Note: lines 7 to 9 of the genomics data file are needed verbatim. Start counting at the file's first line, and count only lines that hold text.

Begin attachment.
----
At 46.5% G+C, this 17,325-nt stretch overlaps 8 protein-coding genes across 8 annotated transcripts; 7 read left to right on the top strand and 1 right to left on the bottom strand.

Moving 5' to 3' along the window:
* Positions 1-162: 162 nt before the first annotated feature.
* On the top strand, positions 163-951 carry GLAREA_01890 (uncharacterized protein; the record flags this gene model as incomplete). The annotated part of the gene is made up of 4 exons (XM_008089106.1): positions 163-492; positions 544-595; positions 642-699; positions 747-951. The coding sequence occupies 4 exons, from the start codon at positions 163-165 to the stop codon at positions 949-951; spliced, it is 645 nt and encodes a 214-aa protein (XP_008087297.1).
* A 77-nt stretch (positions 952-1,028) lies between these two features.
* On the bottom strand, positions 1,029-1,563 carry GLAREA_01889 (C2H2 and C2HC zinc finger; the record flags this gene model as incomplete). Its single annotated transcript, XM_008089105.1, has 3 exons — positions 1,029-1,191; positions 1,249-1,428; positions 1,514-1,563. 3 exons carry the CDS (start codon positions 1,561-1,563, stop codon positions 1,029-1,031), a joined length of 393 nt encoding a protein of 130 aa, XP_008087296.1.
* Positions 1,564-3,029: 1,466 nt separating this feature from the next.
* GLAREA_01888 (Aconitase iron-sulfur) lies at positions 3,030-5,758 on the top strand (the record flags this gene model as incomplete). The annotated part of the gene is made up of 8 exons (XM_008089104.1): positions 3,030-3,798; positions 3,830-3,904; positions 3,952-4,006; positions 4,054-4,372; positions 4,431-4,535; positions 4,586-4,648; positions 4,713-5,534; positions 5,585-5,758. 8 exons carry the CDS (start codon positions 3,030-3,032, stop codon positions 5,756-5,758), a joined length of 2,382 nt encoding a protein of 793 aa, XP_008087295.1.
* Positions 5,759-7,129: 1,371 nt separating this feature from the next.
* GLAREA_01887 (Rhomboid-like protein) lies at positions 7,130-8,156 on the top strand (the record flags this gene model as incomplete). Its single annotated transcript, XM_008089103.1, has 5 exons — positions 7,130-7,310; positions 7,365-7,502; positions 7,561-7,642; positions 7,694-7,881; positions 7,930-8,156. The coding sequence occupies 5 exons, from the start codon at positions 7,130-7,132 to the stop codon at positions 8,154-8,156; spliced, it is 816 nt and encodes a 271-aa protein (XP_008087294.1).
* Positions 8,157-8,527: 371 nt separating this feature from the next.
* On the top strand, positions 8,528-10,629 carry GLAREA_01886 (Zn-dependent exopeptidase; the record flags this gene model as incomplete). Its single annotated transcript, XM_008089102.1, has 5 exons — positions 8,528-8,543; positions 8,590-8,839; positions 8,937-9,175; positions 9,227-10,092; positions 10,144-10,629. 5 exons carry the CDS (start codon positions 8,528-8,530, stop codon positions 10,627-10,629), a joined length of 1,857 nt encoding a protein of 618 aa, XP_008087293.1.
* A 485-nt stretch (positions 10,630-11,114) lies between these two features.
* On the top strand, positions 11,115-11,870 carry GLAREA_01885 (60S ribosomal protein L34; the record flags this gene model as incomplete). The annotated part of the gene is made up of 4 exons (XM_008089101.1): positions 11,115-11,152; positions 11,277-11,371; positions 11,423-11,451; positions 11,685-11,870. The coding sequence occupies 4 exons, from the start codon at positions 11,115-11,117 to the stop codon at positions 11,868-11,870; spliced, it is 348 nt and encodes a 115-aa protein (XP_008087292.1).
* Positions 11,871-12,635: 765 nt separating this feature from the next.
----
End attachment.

* Positions 1,564-3,029: 1,466 nt separating this feature from the next.
* GLAREA_01888 (Aconitase iron-sulfur) lies at positions 3,030-5,758 on the top strand (the record flags this gene model as incomplete). The annotated part of the gene is made up of 8 exons (XM_008089104.1): positions 3,030-3,798; positions 3,830-3,904; positions 3,952-4,006; positions 4,054-4,372; positions 4,431-4,535; positions 4,586-4,648; positions 4,713-5,534; positions 5,585-5,758. 8 exons carry the CDS (start codon positions 3,030-3,032, stop codon positions 5,756-5,758), a joined length of 2,382 nt encoding a protein of 793 aa, XP_008087295.1.
* Positions 5,759-7,129: 1,371 nt separating this feature from the next.